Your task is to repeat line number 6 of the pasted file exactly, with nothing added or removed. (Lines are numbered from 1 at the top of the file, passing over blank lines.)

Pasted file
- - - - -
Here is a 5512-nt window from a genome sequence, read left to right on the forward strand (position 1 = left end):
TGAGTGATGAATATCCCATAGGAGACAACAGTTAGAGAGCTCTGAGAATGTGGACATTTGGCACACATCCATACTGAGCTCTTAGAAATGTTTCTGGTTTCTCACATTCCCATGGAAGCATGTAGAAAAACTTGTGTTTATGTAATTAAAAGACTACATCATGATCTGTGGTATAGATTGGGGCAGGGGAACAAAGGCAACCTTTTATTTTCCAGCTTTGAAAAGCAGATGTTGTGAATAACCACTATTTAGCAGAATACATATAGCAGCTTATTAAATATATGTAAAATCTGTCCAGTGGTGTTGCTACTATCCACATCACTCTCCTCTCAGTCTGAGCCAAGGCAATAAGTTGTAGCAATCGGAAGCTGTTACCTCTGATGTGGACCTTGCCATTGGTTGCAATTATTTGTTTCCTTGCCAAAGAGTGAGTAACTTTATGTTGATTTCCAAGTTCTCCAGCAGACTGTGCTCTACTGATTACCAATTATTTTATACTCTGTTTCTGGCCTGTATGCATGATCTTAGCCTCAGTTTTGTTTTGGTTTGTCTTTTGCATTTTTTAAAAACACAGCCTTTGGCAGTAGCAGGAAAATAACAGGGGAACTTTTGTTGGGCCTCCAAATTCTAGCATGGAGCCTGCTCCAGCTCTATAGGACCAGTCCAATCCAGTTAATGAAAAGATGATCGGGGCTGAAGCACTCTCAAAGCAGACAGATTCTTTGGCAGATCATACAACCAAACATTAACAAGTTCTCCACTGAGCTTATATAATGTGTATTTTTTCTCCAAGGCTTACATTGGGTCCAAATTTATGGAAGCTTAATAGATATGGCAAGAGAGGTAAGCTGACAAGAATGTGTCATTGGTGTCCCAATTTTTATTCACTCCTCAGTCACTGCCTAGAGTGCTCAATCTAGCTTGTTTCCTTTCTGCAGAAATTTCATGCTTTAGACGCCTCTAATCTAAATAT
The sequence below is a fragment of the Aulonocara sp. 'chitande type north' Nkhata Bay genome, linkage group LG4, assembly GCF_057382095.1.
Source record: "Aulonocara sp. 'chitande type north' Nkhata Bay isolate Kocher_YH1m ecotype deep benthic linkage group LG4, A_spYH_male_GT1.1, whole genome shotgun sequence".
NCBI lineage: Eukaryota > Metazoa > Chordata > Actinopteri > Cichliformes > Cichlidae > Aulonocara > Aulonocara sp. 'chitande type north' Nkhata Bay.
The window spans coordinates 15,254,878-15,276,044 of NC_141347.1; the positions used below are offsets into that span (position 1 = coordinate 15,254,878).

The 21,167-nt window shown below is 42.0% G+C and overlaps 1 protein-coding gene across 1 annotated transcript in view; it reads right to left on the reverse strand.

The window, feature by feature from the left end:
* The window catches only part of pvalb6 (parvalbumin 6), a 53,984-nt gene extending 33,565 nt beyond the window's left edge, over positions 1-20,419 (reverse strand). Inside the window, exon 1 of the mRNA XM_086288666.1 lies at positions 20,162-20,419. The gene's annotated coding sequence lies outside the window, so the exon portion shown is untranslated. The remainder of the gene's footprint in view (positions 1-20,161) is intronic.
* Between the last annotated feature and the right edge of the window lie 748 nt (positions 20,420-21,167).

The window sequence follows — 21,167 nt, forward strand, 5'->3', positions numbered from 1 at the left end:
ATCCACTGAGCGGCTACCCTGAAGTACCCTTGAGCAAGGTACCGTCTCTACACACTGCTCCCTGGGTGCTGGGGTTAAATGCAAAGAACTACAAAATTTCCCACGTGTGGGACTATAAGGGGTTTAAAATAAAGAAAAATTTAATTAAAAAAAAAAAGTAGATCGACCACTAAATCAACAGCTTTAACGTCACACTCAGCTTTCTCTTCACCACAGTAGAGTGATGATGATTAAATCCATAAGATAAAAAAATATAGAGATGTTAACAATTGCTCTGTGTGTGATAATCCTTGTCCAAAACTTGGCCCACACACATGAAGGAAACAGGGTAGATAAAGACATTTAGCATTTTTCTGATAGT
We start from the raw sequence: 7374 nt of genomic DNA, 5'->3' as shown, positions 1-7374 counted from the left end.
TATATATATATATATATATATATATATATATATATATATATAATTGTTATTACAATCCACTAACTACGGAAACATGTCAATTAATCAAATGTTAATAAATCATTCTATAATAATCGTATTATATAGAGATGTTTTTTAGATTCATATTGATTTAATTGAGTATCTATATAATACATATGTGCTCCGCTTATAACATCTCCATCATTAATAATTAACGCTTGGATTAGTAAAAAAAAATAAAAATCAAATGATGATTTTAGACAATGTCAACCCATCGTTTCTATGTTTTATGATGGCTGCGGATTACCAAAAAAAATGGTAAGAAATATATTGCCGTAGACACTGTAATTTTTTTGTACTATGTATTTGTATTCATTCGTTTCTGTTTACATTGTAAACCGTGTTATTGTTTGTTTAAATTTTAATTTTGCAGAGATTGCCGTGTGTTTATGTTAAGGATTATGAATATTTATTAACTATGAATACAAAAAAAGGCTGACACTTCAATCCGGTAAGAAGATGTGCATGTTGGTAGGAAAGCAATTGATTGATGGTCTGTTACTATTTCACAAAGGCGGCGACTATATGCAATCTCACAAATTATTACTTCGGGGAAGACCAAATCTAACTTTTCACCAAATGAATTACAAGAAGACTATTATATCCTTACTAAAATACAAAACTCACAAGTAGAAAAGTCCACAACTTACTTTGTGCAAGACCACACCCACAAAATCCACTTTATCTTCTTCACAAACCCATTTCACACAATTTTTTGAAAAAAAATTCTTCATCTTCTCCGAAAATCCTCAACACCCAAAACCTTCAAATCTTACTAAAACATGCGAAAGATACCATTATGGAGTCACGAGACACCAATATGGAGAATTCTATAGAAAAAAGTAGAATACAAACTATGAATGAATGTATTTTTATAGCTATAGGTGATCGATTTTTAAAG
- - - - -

The window spans coordinates 15,254,878-15,276,044 of NC_141347.1; the positions used below are offsets into that span (position 1 = coordinate 15,254,878).